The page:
Two days ago marked the 10-year anniversary of the death of Pablo Escobar. In a sudden but inevitable finale, I have finally finished Patron del Mal. I CANNOT BELIEVE IT’S ALL OVER. This show (in combination with our class project) has truly opened my eyes to Colombia and it’s viewers. The ending of the show was exactly what the viewers needed – they needed to see him at his wit’s end. And they needed for his last phone call to be with his children (ironically, it was this phone call that let the Search Block track him). The audience also needed to see his mother crying in the midst of the soldiers celebrating. On the other hand, the audience needed to justify his atrocities with his assassination. In a way, the finale was a beautiful tragedy – the death of an intelligent and manipulative businessman with so much potential.
Pablo’s demise was a slow process that began from the inside. As Peluche pointed out in episode 68, Pablo has no power without his men. After Pablo ordered the assassination of his most important partners Ramada and Arellano (along with their entire families), he lost the trust of many of his colleagues and inside men. From that moment on, his men were picked off or left voluntarily. Eventually his tight inner circle became frayed and paranoid. As time passed, Pablo was left to fend for himself. He went into hiding with his sister, speaking to no one except for his family. Meanwhile, Pati and the children struggled to find a place to flee to, attempting to go to Miami and Germany. While Pablo told them he was making progress with the embassies, it was obvious there was no hope for their removal. Once they left successfully left the country, he vowed to turn himself in.
Throughout the show, Pablo made it evident that his family’s protection was his first priority. However, I thought it was very interesting the way this ‘protection’ was portrayed. ‘Protection’ to Pablo was consistent with male identity – the men were to protect the women by remaining strong. In one of the last episodes, Pablo orders Emilio to remain strong in the face of uncertainty. He tells him that he is the one who must protect his abuela, mother, and Daniela. After Emilio agrees, Pablo gives him a gift –the gift of Mireya. This entire sequence was very interesting to me. Pablo’s ‘strength’ was actually stubbornness and ruined his family (His mother’s apartment was attacked by the Pepes and his brother’s jail cell was bombed with a package. He later became deaf and blind). Then in order to initiate his son as being the head male figure, he takes his virginity with a prostitute. What a display of male strength!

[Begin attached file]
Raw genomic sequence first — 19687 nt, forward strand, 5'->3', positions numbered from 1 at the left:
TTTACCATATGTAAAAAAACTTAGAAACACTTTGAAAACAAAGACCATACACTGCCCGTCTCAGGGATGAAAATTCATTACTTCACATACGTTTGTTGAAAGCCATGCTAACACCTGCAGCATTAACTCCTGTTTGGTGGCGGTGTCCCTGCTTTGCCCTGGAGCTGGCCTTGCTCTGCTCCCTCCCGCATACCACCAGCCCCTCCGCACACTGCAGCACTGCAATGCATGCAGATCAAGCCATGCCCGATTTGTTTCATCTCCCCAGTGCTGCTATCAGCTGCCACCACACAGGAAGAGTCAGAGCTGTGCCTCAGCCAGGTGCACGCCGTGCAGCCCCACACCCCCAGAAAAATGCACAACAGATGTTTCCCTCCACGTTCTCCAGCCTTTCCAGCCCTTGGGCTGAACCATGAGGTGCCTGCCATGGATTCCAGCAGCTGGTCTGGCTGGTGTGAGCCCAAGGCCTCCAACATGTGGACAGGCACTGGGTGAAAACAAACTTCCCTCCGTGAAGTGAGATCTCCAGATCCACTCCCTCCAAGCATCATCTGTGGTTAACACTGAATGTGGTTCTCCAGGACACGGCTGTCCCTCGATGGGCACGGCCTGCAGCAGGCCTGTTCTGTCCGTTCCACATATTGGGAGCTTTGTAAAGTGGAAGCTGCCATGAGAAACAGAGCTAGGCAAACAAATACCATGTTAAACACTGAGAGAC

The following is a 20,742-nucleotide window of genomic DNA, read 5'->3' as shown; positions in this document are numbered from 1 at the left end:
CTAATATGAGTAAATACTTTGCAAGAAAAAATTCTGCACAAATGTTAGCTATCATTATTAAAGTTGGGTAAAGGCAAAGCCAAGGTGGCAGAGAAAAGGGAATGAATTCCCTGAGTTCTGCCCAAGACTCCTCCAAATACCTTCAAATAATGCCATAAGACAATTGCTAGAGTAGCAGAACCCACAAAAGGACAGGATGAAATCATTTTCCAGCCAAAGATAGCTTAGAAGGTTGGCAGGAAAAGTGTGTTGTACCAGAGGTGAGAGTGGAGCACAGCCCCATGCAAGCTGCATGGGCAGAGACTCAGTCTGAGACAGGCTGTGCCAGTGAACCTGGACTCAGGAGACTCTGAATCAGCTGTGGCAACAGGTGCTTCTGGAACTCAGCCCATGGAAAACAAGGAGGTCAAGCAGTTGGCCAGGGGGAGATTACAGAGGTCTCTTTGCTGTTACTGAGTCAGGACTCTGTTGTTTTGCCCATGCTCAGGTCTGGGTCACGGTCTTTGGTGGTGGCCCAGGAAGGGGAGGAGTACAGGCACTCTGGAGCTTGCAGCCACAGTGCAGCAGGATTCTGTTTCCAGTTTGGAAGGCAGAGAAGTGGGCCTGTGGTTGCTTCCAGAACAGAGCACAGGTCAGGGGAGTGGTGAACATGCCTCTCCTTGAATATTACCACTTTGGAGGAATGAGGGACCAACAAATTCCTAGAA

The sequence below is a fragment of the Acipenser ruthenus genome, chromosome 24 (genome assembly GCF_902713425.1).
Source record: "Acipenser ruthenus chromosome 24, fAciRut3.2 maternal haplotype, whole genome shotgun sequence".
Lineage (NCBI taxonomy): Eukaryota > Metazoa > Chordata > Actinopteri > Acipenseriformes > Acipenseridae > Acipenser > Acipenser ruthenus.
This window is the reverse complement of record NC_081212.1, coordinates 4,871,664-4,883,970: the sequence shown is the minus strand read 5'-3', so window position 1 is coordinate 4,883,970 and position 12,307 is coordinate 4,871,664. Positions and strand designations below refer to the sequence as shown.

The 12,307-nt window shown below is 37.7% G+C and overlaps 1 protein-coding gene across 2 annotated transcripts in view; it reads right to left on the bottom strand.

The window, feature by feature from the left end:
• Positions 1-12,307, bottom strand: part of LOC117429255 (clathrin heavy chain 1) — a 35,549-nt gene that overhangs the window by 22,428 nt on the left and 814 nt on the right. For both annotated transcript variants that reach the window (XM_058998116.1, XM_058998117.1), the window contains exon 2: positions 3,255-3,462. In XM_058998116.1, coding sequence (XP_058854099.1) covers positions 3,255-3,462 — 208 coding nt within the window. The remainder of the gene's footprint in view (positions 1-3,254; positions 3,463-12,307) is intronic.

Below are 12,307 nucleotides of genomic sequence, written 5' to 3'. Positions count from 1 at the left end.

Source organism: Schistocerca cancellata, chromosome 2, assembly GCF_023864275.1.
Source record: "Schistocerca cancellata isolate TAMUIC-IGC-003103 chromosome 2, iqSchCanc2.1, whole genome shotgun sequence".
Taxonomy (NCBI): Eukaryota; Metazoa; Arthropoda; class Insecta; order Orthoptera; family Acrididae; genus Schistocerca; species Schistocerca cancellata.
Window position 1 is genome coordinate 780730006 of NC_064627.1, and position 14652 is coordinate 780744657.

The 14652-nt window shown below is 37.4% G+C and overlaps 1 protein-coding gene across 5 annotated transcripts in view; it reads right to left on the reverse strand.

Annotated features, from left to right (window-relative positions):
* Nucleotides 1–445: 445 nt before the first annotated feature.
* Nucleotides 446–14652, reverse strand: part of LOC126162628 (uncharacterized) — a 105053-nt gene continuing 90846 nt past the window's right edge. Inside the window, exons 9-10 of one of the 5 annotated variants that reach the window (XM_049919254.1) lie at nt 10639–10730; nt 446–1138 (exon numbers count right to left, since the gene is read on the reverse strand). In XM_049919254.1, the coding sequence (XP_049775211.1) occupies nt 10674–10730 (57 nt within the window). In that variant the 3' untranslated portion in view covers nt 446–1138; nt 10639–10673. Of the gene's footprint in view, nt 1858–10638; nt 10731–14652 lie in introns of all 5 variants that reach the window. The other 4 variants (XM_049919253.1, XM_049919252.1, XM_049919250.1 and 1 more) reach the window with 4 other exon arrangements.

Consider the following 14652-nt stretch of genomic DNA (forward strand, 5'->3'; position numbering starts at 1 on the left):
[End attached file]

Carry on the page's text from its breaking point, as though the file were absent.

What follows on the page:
The last six episodes centered around Pablo’s closest friends, family members, and even Mireya, the prostitute, trying to convince Pablo to turn himself in. They kept asking him “Was it all worth it?”. I believe this question was asked so explicitly multiple times to make the audience reflect on their desires and the consequences of those desires. For example, when Pablo was at the top of his game, as the richest drug dealer in the world, the audience wanted to be him. But after watching his self-destruction, they felt guilty for even considering coveting his lifestyle. The finale was a lesson-learned type of ending. With his family in ruins, Pablo was brutally killed and his death celebrated across the world. Then the entrada song played with more verses about resilience, demonstrating Colombia’s ability to reconcile and learn from the past. In other words, just as the entrada states, “Those who ignore history are condemned to repeat it”.